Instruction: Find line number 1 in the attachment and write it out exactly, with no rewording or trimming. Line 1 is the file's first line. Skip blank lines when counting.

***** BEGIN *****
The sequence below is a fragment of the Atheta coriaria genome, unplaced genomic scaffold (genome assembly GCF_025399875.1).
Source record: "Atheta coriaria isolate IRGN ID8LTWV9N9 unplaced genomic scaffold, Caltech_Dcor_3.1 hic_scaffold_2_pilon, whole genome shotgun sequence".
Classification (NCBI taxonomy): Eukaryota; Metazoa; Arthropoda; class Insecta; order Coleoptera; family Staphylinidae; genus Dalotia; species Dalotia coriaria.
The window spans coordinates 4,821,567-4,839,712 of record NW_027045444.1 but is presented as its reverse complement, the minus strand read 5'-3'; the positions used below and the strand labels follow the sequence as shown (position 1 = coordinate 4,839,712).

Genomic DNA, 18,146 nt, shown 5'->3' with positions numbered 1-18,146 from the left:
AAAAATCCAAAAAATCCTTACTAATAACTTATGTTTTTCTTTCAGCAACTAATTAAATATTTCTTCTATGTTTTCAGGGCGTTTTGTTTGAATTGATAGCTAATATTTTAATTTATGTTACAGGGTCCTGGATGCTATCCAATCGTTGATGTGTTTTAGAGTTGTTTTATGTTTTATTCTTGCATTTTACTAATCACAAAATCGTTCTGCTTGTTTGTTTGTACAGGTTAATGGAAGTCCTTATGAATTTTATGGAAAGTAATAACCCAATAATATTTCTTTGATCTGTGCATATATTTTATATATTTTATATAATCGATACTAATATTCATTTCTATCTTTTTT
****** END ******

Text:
The sequence below is a fragment of the Atheta coriaria genome, unplaced genomic scaffold (genome assembly GCF_025399875.1).